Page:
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A History of the Nineteenth Century, Year by Year

Hundreds of Missourians crossed into Kansas

a bill for opening the Territory

of Nebraska. All land west of Iowa and Missouri had been closed against immigrants, so that it was impossible for them to secure a farm. By "Nebraska" was meant all territory north of Texas westward to the Rocky Mountains. On January 23, Douglas introduced his second bill, repealing the provisions of the Missouri Compromise for the proposed two Territories. This reopened the slavery discussion, which President Pierce six weeks before had declared to be closed forever. At the East, Mason and Dixon's line between Pennsylvania and Maryland had been regarded as separating freedom from slavery. At the West, the parallel of 36 deg. 30', agreed on in 1820, was regarded as the border line. To cross this boundary, and remove all obstacles against slavery, promptly became the determination of the South. Douglas's bill now declared that the Compromise of 1850 left the question of slavery to the people within the Territory. General Cass gave to this doctrine the title of "Squatter Sovereignty." The bill passed by 113 to 100, and was taken up by the Senate, May 24, and passed by 35 to 13. President Pierce signed it on May 30. By the provisions of the bill, the country in question was to be organized into the Territories of Kansas and Nebraska; the slavery question was to be settled by the residents; the Supreme Court was to determine the title to slaves, if appeal was taken from the local courts, and the Fugitive Slave law was to be enforced. The Whig Party was destroyed and the Republican
Party rose in its place. On July 6, a State Convention of all anti-Nebraska citizens irrespective of former political affiliations assembled. This Convention designated the fusion of Whigs, Free Soilers, "Know Nothings," and Democrats who opposed the extension of slavery, by the name "Republicans."

[Sidenote: Opening of Kansas]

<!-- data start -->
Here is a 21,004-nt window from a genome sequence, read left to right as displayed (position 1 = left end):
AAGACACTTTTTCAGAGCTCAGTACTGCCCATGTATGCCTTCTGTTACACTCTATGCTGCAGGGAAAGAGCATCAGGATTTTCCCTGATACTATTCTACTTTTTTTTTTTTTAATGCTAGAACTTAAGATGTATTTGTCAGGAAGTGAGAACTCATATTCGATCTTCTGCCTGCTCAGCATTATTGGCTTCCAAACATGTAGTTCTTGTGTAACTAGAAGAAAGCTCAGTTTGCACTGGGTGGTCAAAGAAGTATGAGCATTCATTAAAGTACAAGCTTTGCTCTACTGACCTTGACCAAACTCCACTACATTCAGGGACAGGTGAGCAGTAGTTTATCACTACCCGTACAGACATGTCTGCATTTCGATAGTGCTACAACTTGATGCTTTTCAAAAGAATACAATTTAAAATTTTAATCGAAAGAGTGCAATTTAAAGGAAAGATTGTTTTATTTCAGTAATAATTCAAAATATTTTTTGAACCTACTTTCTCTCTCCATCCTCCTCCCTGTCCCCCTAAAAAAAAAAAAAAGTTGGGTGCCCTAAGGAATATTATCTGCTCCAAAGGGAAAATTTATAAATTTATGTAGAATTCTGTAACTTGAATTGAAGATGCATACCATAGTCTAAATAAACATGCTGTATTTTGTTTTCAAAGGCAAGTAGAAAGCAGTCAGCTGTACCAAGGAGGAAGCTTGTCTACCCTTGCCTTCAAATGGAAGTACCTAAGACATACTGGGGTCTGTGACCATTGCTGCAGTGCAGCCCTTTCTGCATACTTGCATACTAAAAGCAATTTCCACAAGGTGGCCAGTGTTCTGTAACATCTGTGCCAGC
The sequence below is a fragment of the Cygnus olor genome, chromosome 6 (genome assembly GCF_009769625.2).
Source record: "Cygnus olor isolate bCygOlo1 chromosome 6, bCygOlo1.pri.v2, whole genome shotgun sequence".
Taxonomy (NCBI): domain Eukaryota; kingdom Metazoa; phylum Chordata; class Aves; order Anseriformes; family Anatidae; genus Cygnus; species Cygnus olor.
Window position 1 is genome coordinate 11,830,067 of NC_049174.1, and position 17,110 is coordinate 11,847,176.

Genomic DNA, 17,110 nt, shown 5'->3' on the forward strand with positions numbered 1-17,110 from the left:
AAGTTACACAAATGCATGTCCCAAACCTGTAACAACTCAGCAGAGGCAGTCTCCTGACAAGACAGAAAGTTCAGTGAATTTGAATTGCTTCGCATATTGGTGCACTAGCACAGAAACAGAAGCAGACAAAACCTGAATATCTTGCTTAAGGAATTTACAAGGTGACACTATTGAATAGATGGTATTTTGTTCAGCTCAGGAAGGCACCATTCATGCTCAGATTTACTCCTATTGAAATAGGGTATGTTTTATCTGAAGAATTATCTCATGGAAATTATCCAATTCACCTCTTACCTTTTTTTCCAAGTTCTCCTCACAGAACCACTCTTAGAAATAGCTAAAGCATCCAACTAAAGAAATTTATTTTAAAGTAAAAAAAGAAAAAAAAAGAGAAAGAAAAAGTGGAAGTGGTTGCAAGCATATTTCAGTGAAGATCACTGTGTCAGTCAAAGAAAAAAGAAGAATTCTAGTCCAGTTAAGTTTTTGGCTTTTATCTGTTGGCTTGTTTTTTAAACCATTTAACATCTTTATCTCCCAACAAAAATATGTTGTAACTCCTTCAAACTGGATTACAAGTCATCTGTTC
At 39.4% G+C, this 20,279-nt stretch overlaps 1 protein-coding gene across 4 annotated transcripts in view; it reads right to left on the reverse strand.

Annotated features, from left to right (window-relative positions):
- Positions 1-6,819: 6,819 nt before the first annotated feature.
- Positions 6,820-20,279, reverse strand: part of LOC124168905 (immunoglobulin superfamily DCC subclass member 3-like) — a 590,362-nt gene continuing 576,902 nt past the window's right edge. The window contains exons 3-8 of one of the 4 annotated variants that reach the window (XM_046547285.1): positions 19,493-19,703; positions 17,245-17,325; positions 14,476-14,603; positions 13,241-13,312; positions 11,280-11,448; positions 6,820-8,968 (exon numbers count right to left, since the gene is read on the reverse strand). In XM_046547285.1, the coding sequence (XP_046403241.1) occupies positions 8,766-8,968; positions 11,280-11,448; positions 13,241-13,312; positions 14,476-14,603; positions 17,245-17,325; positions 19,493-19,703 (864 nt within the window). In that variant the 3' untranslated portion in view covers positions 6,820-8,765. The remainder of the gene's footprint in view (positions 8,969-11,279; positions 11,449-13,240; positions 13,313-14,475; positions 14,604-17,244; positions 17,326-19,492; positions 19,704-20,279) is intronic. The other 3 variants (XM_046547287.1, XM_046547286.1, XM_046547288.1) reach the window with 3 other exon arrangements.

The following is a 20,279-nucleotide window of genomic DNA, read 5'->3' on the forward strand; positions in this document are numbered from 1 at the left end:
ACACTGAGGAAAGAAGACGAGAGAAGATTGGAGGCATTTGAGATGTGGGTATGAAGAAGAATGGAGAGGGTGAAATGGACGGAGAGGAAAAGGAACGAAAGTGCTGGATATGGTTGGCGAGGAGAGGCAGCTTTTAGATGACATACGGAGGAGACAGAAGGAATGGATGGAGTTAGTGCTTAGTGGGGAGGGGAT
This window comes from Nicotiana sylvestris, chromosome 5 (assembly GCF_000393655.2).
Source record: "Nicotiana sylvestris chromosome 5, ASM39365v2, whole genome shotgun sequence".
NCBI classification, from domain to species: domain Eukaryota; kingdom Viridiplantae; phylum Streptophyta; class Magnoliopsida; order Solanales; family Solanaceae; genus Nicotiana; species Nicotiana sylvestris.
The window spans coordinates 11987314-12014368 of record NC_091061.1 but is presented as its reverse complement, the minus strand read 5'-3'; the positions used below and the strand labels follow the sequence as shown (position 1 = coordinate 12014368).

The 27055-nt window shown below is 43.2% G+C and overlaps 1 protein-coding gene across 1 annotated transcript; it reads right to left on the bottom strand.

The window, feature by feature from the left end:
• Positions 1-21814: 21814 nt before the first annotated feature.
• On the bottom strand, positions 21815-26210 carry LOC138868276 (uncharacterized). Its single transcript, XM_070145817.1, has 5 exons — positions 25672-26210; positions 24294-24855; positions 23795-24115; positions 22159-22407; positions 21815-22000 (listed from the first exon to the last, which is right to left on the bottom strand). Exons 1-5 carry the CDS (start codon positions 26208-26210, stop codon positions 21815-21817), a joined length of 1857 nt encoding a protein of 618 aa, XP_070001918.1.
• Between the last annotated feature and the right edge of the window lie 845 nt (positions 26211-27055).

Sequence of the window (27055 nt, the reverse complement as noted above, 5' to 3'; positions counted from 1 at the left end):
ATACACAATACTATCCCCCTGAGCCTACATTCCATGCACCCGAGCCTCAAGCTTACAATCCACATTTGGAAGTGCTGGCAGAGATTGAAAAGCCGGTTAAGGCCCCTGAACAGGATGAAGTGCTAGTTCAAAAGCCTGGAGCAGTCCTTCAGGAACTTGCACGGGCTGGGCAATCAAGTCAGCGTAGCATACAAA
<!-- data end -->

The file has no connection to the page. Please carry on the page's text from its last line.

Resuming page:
[Sidenote: Fraudulent elections]

Within the three months immediately preceding, treaties had been quietly made with a half score of Indian nations in Kansas, by which the greater part of the soil for 200 miles west was opened. In June, within a few days after the act had been passed, hundreds of Missourians crossed into Kansas, took up quarter-sections and claimed the right of pre-emption upon the eastern region. In Massachusetts and other Eastern States, societies were meanwhile formed for the purpose of making Kansas a free State. All the Northwest was eager to furnish squatters. In the East, Eli Thayer organized immigration to Kansas. When the country was thrown open to settlement, the company which he had organized took up claims at Lawrence. A population of 8,000 pressed in from the North. Meetings were held in Missouri in the slave interest, which pledged that State to send men to Kansas and remove all the Free State immigrants. A bloody election was held in Kansas. The pro-slavery Legislature made it a felony to circulate anti-slavery publications, or to deny the right to hold slaves. Reeder, the newly appointed first Governor, arrived. An election was ordered to choose a delegate for Congress. Armed Missourians from across the border took possession of the polls, and by methods of intimidation elected Whitfield, a slave-holding delegate, to Congress. At a second election 13 State Senators and 26 members of a Lower House were declared elected. For this purpose 6,320 votes were cast--more than twice the number of legal voters.

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